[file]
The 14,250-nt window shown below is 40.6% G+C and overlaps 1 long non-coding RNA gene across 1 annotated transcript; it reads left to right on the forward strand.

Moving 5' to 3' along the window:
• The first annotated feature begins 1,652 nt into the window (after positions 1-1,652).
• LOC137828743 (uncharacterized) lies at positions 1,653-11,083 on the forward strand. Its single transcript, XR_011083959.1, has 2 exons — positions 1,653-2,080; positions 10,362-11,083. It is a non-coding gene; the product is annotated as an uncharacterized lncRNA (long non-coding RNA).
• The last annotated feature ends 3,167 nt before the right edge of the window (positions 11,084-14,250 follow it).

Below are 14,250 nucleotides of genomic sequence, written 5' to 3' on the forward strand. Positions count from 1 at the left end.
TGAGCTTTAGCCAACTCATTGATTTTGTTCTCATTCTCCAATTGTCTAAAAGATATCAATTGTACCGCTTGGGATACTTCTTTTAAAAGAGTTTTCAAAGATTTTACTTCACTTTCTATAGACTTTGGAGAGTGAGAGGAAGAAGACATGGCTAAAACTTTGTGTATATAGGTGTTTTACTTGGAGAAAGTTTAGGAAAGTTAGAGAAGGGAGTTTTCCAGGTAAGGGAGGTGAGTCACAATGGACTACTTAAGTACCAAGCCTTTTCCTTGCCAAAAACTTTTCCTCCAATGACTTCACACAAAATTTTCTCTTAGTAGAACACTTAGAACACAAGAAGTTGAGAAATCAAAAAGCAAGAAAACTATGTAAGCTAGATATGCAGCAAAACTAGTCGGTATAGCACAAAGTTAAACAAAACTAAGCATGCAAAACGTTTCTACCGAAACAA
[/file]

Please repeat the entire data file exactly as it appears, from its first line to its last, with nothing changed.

The 14,250-nt window shown below is 40.6% G+C and overlaps 1 long non-coding RNA gene across 1 annotated transcript; it reads left to right on the forward strand.

Moving 5' to 3' along the window:
• The first annotated feature begins 1,652 nt into the window (after positions 1-1,652).
• LOC137828743 (uncharacterized) lies at positions 1,653-11,083 on the forward strand. Its single transcript, XR_011083959.1, has 2 exons — positions 1,653-2,080; positions 10,362-11,083. It is a non-coding gene; the product is annotated as an uncharacterized lncRNA (long non-coding RNA).
• The last annotated feature ends 3,167 nt before the right edge of the window (positions 11,084-14,250 follow it).

Below are 14,250 nucleotides of genomic sequence, written 5' to 3' on the forward strand. Positions count from 1 at the left end.
TGAGCTTTAGCCAACTCATTGATTTTGTTCTCATTCTCCAATTGTCTAAAAGATATCAATTGTACCGCTTGGGATACTTCTTTTAAAAGAGTTTTCAAAGATTTTACTTCACTTTCTATAGACTTTGGAGAGTGAGAGGAAGAAGACATGGCTAAAACTTTGTGTATATAGGTGTTTTACTTGGAGAAAGTTTAGGAAAGTTAGAGAAGGGAGTTTTCCAGGTAAGGGAGGTGAGTCACAATGGACTACTTAAGTACCAAGCCTTTTCCTTGCCAAAAACTTTTCCTCCAATGACTTCACACAAAATTTTCTCTTAGTAGAACACTTAGAACACAAGAAGTTGAGAAATCAAAAAGCAAGAAAACTATGTAAGCTAGATATGCAGCAAAACTAGTCGGTATAGCACAAAGTTAAACAAAACTAAGCATGCAAAACGTTTCTACCGAAACAA